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Facebook Workplace co-founder John Egan is launching
, “a more holistic solution to incident response,” reports TechCrunch. From the report:
Code failure downtimes, server outages and hack attacks plague engineering teams. Yet the tools for waking up the right employees, assembling a team to fix the problem and doing a post-mortem to assess how to prevent it from happening again can be as chaotic as the crisis itself. Text messages, Slack channels, task managers and Google Docs aren’t sufficient for actually learning from mistakes. Alerting systems like PagerDuty focus on the rapid response, but not the educational process in the aftermath. The Kintaba team experienced these pains firsthand while working at Facebook after Egan and Zac Morris’ Y Combinator-backed data transfer startup Caffeinated Mind was acqui-hired in 2012. Years later, when they tried to build a blockchain startup and the whole stack was constantly in flames, they longed for a better incident alert tool. So they built one themselves and named it after the Japanese art of Kintsugi, where gold is used to fill in cracked pottery, “which teaches us to embrace the imperfect and to value the repaired,” Egan says.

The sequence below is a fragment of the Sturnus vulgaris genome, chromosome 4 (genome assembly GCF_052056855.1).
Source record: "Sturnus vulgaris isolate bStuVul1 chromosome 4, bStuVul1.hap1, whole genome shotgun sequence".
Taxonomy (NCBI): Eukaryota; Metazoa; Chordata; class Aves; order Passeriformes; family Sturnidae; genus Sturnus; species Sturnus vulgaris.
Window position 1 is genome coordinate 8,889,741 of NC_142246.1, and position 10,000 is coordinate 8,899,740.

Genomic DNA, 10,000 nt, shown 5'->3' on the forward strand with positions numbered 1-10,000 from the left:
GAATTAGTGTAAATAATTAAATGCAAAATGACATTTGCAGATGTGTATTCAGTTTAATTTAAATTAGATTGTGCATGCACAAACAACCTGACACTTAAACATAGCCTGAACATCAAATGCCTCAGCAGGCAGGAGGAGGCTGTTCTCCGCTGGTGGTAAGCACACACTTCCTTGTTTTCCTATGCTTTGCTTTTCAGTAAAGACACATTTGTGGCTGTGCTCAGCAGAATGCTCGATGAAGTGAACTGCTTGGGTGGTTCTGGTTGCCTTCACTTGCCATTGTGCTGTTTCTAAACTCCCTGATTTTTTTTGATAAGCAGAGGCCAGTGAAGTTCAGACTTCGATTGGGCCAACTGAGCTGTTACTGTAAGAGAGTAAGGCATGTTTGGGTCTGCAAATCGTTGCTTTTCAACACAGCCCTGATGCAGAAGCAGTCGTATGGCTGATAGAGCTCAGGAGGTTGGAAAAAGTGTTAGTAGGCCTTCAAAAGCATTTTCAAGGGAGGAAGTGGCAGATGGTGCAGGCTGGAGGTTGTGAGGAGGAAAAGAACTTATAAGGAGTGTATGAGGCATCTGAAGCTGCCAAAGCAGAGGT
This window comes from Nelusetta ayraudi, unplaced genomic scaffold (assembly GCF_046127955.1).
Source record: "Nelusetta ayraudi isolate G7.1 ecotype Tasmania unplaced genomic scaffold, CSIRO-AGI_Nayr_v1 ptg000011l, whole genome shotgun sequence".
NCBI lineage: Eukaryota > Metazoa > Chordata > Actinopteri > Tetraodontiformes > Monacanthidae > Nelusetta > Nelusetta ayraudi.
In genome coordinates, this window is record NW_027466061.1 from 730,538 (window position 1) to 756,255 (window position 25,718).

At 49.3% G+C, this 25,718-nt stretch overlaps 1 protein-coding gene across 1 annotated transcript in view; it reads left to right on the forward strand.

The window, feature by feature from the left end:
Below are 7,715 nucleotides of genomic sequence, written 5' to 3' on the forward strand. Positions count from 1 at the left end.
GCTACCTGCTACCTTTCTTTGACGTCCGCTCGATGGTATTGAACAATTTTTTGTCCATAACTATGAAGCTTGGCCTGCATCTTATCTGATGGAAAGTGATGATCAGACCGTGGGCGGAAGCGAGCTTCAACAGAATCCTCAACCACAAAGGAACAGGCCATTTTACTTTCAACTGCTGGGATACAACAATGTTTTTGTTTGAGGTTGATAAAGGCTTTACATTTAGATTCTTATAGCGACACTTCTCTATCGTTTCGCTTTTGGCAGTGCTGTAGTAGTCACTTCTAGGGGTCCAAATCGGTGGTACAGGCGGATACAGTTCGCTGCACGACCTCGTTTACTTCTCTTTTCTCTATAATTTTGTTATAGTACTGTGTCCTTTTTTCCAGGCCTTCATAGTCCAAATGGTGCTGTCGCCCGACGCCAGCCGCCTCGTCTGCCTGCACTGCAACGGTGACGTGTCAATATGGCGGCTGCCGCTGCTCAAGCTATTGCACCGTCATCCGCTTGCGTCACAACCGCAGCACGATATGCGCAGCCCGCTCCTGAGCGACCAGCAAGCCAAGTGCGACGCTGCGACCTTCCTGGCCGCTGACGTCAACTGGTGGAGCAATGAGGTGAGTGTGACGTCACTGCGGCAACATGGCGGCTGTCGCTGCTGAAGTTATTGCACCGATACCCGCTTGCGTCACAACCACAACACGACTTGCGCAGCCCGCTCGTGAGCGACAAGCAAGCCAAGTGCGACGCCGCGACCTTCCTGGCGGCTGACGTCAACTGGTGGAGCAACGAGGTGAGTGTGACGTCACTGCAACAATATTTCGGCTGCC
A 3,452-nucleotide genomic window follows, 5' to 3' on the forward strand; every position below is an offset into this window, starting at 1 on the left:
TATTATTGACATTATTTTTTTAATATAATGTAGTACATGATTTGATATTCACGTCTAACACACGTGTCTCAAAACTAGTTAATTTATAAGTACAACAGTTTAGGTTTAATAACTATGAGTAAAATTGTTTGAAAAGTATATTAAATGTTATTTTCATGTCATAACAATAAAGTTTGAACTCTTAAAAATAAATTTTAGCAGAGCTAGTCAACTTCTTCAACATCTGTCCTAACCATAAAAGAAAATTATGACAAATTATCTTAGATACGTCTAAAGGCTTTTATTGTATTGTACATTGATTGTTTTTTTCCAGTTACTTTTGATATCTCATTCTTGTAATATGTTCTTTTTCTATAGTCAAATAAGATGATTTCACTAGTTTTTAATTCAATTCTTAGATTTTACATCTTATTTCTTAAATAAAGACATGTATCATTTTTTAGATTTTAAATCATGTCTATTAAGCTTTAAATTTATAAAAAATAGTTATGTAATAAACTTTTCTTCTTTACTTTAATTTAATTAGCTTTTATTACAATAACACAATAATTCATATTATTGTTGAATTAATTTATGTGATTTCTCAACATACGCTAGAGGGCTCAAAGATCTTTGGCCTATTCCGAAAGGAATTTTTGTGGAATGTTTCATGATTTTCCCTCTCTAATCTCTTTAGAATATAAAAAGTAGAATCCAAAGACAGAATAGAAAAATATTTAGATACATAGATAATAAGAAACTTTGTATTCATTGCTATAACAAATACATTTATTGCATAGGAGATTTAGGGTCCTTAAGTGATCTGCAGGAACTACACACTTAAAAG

With today’s launch, Kintaba offers a clear dashboard where everyone in the company can see what major problems have cropped up, plus who’s responding and how. Kintaba’s live activity log and collaboration space for responders let them debate and analyze their mitigation moves. It integrates with Slack, and lets team members subscribe to different levels of alerts or search through issues with categorized hashtags. As the fire gets contained, Kintaba provides a rich text editor connected to its dashboard for quickly constructing a post-mortem of what went wrong, why, what fixes were tried, what worked and how to safeguard systems for the future. Its automated scheduling assistant helps teams plan meetings to internalize the post-mortem.
/earth: file system full.